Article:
The secretary of the Organisation for Petroleum Exporting Countries (OPEC), Mohammed Sanusi Barkindo, has predicted that the outlook for oil demand is expected to normalize by 2025.
In a speech he gave at the Crescent Ideas Forum last week, Barkindo said the outlook for crude oil may look anemic now but anticipated a gradual normalization of demand growth as the world recovers from the COVID-19 shock.
“Our analysts foresee global oil demand returning to relatively robust annual growth and reaching nearly 104 million bpd by 2025,” the OPEC scribe said.
He said further that in the longer term, there are a number of factors that will drive consumption, such as population and economic growth, especially in developing and emerging economies.
“We expect the global economy to more than double from 2019 to 2045, to $258 trillion, and the population to grow by at least 20%, to 9.5 billion. Simply put, our world will continue to thirst for energy.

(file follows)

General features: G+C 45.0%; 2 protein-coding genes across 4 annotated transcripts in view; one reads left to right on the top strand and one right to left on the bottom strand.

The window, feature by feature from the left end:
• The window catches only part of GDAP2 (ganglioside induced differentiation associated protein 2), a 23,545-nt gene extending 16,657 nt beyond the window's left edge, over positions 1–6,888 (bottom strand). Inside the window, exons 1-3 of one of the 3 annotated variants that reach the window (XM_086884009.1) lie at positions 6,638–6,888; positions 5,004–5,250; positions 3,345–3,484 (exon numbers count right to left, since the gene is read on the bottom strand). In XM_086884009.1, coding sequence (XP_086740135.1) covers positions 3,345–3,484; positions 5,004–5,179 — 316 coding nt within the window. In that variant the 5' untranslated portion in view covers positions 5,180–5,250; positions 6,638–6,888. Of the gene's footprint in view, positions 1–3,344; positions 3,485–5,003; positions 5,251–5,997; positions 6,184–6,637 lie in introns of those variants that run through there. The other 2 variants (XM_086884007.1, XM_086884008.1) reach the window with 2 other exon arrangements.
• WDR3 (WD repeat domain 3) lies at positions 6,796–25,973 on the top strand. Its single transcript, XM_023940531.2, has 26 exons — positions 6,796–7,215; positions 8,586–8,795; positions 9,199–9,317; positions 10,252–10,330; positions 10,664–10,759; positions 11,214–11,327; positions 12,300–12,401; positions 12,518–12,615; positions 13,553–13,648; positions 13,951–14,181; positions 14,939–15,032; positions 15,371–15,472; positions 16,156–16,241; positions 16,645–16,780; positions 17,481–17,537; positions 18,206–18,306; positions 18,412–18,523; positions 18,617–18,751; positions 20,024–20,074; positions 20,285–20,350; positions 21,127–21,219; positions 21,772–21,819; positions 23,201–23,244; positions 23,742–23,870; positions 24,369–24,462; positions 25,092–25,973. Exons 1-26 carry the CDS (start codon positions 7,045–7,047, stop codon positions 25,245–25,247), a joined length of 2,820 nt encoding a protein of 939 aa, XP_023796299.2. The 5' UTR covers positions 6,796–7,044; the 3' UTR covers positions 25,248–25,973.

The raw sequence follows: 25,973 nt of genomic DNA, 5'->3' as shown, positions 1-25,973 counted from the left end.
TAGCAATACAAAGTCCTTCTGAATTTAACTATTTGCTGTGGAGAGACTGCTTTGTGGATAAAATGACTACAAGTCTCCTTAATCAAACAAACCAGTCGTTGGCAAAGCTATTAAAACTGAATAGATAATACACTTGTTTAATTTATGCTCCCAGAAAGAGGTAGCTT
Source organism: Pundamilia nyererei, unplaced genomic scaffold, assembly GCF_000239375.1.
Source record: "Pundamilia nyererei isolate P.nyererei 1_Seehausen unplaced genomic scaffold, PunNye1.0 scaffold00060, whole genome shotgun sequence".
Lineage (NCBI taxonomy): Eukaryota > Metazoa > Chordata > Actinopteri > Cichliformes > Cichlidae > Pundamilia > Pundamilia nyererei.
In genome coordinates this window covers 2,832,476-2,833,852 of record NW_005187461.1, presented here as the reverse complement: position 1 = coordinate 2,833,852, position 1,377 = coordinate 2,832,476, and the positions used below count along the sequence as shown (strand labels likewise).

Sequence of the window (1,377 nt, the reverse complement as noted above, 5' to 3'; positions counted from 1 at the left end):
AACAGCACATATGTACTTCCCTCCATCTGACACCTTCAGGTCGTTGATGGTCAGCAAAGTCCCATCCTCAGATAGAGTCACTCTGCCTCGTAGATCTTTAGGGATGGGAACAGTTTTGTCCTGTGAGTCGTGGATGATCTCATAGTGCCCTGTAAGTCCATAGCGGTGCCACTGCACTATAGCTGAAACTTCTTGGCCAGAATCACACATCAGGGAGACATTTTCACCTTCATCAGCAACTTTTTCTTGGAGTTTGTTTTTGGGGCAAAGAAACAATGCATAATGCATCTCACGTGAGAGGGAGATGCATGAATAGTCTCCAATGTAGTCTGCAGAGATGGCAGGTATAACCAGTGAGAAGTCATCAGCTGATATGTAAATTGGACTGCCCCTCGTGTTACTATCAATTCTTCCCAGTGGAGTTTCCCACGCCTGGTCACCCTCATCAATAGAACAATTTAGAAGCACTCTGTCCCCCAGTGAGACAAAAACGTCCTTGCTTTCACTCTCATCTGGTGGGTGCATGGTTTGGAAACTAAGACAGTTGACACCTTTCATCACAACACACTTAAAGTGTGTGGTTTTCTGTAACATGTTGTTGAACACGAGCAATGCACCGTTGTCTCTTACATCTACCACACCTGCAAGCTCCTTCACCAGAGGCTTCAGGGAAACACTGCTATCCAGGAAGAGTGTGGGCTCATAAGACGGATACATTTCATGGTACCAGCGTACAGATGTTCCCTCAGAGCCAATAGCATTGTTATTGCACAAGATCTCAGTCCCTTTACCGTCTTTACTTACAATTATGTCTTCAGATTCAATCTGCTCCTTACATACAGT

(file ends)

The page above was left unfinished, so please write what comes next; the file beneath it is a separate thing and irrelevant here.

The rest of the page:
“The WOO anticipates that oil will remain the dominant fuel in the global energy mix for the foreseeable future, accounting for a nearly 28% share in 2045, followed by gas at around 25%.
“It is important to point out that it is the mainstream consensus of the leading reporting agencies is that oil and gas will retain their prominence in the energy mix for the foreseeable future.
“In absolute terms, we see oil demand rising by almost 10 million bpd from 2019’s levels to around 109 million bpd in 2040, and then begin to plateau. The non-OECD will be the growth powerhouse, accounting for around 68% of overall oil demand by 2045, with the economic tigers of India and China leading this growth.
“In absolute terms, we expect oil demand in the developing and emerging economies rising by 22.5 million bpd to around 74 million bpd in 2045,” he said
By Chibisi Ohakah, Abuja